Cadoux rains preserve flock

Rueben HaleThe West Australian
Cadoux farmer Bryce Macnamara says the downpours of rain in the last week will mean they will keep their sheep.
Camera IconCadoux farmer Bryce Macnamara says the downpours of rain in the last week will mean they will keep their sheep. Credit: Rueben Hale

Cadoux farmer Bryce Macnamara says last week’s solid rains will mean no more sheep will be headed for the saleyards.

The town, like many parts of the northern Wheatbelt, had faced a challenging growing season with well-below average rainfall recorded since experiencing good summer rains.

Last week’s downpours, which resulted in double-digit rainfall in many parts of rain-deprived northern and eastern areas, meant farmers there now did not have to sell hungry sheep.

For Mr Macnamara, who farms with his wife Amanda, 2017 will be a season best forgotten with a big proportion of the family’s early sown crops failed, and the majority of the farm’s 5000 mated ewes agisted or sold.

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Before the latest rains, the family had no pasture to feed the sheep and was relying on left-over grain from the previous year for animal nourishment.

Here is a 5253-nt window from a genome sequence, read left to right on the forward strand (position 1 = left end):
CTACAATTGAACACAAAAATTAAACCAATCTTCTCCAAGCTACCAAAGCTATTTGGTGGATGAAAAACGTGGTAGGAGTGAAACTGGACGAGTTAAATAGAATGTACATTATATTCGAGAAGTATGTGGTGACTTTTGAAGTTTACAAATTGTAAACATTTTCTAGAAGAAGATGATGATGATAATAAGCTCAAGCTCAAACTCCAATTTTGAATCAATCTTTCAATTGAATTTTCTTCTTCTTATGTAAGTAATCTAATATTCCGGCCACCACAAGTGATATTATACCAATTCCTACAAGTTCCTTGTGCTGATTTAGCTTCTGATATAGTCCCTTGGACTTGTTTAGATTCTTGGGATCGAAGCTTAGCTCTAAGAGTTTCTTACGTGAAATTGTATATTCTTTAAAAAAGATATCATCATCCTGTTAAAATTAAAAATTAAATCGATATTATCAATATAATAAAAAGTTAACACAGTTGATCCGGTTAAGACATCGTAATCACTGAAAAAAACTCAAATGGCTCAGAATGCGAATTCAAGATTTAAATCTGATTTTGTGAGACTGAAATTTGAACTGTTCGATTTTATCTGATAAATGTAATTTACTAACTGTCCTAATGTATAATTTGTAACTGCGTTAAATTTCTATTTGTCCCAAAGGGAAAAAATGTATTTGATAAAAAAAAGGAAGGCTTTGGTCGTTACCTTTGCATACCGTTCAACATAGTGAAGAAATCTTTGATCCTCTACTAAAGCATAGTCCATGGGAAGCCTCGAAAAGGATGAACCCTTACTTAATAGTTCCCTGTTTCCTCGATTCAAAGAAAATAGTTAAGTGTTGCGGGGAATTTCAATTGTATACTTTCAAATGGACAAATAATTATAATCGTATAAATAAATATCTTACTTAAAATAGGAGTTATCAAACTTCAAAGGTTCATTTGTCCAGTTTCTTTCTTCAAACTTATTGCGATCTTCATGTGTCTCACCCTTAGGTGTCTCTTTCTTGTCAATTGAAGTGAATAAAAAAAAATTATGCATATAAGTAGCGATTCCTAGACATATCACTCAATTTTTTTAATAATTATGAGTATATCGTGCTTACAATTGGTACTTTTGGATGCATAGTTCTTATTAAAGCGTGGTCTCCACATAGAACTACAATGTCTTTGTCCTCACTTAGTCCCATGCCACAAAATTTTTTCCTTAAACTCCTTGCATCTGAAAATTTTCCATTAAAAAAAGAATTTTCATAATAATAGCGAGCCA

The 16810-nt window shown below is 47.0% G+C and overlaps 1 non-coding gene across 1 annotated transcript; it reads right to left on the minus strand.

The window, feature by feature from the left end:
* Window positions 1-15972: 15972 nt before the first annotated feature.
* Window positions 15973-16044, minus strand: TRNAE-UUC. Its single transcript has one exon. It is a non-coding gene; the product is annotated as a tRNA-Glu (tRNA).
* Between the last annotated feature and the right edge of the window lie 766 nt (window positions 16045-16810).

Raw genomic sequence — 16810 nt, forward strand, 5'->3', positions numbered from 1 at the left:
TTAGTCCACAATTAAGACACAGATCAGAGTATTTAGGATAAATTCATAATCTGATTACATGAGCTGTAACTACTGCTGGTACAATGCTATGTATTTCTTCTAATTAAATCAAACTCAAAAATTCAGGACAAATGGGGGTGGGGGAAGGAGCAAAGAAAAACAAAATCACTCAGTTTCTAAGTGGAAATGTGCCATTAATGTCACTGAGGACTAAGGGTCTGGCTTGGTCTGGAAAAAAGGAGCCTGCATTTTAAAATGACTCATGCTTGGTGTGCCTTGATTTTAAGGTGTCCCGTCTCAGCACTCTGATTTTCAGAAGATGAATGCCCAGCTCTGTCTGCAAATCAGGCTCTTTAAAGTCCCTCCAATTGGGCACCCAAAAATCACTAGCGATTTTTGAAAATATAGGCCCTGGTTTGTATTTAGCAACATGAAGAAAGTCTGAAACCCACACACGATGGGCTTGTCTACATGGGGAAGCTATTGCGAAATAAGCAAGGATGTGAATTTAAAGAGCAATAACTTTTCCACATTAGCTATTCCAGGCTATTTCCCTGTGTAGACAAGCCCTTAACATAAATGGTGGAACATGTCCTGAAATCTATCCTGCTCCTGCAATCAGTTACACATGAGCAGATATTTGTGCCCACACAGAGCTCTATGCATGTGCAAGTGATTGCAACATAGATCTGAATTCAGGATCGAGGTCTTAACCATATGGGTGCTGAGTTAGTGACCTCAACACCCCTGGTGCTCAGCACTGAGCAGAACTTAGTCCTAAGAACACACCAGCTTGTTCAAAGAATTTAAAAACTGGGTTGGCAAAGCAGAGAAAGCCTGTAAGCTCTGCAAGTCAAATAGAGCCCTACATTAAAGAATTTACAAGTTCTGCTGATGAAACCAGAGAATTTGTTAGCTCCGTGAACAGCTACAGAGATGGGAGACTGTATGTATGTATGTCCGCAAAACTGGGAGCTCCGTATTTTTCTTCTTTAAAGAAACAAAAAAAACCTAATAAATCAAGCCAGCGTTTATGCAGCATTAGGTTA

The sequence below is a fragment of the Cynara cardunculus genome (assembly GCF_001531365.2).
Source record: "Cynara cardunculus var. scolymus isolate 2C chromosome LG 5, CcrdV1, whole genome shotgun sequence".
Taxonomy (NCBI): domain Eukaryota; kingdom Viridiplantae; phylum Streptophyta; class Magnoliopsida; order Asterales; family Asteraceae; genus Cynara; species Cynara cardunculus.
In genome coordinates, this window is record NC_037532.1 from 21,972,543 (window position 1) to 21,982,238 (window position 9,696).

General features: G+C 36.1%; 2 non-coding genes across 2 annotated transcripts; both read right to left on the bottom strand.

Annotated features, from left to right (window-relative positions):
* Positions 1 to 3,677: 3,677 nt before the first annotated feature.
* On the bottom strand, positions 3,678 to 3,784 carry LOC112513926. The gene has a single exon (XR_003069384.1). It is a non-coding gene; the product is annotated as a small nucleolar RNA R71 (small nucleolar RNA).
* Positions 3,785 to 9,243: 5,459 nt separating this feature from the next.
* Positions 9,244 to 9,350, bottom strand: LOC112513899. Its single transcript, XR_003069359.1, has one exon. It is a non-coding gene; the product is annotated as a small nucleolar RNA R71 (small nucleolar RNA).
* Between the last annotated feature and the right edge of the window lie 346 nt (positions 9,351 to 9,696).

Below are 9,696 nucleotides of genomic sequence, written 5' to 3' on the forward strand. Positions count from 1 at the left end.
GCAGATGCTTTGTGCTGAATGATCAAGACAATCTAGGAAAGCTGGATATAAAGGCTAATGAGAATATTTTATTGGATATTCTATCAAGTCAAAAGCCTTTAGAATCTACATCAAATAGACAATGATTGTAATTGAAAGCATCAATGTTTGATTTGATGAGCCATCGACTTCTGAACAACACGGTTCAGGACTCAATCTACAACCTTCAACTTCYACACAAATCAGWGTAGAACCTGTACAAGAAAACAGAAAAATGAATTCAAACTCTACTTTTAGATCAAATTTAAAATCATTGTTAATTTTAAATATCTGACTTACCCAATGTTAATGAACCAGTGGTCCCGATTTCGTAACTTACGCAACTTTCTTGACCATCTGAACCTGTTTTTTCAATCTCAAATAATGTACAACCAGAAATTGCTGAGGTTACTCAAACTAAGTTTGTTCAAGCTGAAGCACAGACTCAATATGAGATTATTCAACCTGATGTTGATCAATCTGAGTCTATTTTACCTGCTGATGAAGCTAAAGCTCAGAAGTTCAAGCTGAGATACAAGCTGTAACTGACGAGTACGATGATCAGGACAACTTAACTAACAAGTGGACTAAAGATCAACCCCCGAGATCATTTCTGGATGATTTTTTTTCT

“I want to break even, but I don’t think we are going to,” Mr Macnamara said. “If prices remain high, with wool and lamb markets staying where they are is helpful.”

Mr Macnamara said after months of no rain, they were happy not to have been forced to sell sheep from the original flock.

“We are confident of getting the ewes back for joining in good condition,” he said. “We won’t have the feed to finish them as we would like to but we would be willing to sell the lambs for $70 to $80 a head to the airfreight market.”

Mr Macnamara said without the rain he would have been forced eventually to halve his breeders.

“The wet ewes would have either been sold or put on agistment because we wouldn’t have had the feed, and it is going to be a long summer no matter what happens from now,” he said.

“The younger lambs would have gone airfreight and everything else to the butchers.”

Meat and Livestock Australia says the seasonal conditions will fuel uncertainty for the sheep and lamb market, with a continued strong market reliant on favourable seasonal conditions and feed availability coming into spring.

Prices had already begun to suffer from increased numbers of sheep turned off, causing the national trade lamb indicator to lose 93 cents from where it started in June, to 579c/kg carcase weight (cwt). Since then, it bounced back to 630c/kg cwt mid-July, finishing the month averaging 580c/kg cwt.

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